Some of you may have heard already, but for the uninformed, three weeks ago BBC Sports (yes that BBC) contacted me and asked if I would come on their show and discuss the issue of violence against women and violence in American football. Why they asked me is still a mystery but of course I graciously accepted the offer.
Our discussion centered around two recent high school football cases where in Maryville, Missouri and in Steubenville, Ohio two teenage girls were raped by star football players. The case in Missouri was eventually thrown out and the hint of an apparent cover-up sparked social media outrage.
Justice was served in Ohio when both young men charged with the rape of a 16-year-old girl were convicted of their crimes.
Two high school football stars were found guilty on Sunday of raping a 16-year-old girl last summer in a case that drew national attention for the way social media spurred the initial prosecution and later helped galvanize national outrage.
Because the victim did not remember what had happened, scores of text messages and cellphone pictures provided much of the evidence. They were proof as well, some said, that Steubenville High School's powerhouse football team held too much sway over other teenagers, who documented and traded pictures of the assault while doing little or nothing to protect the girl.
One of the football players, Trent Mays, 17, who had been a quarterback, was sentenced to serve at least two years in the state juvenile system. The other, Ma'lik Richmond, 16, who had played wide receiver, was sentenced to serve at least one year. Both could end up in juvenile jail until they are 21, at the discretion of the State Department of Youth Services.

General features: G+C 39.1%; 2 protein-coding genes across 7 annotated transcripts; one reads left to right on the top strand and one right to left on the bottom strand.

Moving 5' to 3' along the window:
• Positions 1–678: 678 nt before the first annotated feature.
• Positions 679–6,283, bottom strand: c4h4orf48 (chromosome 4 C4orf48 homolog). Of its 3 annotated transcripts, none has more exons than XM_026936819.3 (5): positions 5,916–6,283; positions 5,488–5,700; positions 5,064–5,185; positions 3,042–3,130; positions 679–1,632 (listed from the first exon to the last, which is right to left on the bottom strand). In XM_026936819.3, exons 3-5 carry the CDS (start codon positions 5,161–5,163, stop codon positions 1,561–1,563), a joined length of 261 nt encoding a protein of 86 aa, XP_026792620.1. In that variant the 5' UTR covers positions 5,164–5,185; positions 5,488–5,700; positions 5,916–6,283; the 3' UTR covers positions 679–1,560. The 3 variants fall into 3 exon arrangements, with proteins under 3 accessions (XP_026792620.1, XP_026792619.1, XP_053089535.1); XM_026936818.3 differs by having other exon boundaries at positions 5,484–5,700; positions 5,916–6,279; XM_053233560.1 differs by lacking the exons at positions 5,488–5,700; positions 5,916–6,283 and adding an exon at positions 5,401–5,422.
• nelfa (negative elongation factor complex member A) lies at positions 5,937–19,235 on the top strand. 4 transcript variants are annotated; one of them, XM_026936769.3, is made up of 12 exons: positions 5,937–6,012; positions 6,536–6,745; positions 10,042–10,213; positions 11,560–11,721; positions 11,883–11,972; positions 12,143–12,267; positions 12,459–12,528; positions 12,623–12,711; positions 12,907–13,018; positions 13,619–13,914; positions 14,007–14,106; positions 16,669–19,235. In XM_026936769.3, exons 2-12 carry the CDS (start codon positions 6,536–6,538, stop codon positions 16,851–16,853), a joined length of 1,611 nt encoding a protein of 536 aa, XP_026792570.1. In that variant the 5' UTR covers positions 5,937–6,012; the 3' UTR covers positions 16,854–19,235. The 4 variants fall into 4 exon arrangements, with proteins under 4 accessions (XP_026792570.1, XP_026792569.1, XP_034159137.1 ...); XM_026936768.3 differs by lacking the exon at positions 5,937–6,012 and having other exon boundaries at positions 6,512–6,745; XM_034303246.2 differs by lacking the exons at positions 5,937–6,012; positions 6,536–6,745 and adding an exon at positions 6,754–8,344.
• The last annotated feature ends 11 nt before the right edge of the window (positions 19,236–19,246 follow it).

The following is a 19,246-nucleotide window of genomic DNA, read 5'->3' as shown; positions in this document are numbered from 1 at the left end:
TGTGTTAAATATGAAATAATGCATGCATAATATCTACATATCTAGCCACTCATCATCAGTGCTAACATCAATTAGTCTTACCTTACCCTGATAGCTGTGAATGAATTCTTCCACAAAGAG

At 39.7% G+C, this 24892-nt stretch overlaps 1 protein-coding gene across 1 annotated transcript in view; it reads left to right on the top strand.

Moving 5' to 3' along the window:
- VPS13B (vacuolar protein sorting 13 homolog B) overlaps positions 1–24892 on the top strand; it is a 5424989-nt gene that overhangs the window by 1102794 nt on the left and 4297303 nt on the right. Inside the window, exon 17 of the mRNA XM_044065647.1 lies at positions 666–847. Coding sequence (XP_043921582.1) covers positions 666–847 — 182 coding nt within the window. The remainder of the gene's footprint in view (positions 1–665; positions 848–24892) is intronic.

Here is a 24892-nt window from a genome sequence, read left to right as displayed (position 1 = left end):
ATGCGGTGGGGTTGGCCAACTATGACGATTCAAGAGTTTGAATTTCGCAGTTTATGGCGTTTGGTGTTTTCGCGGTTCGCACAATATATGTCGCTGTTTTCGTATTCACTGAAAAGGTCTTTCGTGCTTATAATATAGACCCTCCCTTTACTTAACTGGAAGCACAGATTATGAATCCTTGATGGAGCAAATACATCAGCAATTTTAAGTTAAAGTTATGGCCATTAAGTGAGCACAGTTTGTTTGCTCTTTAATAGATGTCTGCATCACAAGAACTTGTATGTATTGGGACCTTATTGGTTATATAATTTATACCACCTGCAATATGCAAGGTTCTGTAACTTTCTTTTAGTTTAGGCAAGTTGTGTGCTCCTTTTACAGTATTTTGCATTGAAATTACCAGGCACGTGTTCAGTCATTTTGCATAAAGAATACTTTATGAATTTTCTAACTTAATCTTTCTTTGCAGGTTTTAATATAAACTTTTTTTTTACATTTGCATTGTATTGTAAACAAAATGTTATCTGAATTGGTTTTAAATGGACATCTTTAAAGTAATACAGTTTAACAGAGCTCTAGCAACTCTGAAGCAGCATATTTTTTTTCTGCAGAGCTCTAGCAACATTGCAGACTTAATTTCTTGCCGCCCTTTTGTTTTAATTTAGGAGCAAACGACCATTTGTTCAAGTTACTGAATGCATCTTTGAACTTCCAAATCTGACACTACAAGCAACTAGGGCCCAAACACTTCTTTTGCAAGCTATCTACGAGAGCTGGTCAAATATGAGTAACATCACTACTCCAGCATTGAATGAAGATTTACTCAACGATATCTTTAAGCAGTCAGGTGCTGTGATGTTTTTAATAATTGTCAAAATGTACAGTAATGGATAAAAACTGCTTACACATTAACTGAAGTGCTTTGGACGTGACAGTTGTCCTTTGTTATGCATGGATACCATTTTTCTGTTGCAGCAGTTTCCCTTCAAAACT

Our actual discussion was less about the actual cases and more about the culture of football in America and how we as society treat football players. My argument, based on my experience as a player in a high profile high school in Florida that has produced multiple NFL players and my father who played college football, is that the issue is not one of football violence but in how society worships the ground football players walk on and in how we as parents, teachers, administrators and society in general have failed to create a culture that holds young men accountable for their actions.
This lack of accountability, and god-like worship, has embedded in these young men the idea they should and will get anything they want, including women.
We can point all day long to the hundreds and possibly thousands of stories like Zach Mettenburger, Jeremy Hill, Kobe Bryant and Ben Roethlisberger just to name a few, where football players in high school, college, the NBA and NFL football have seemingly walked away from raping or abusing women because of their status as an athlete. What is more damning is how fans defend these players and even attack the actual victims, like the poor girl in Missouri, because they dare demand justice.
This experience with the BBC has led to me re-evaluate my own attitude towards sports and more importantly, Alabama football. If you care, and I'm not asking you to click this link because it is of a religious nature, you can read my own thoughts from my personal blog on the issue of Alabama football and the role it plays in my life.
If you would like to listen to the BBC Sports interview you can find the podcast here. The discussion takes place in the first 15 minutes.
My hope is this— That each of us, in our own way, would look deep into our souls and evaluate how we look at and treat athletes. Change happens one person at a time and if we can, as society, begin to place more weight on helping these young boys grow into mature men by holding them accountable, perhaps we won't be having this conversation in the future.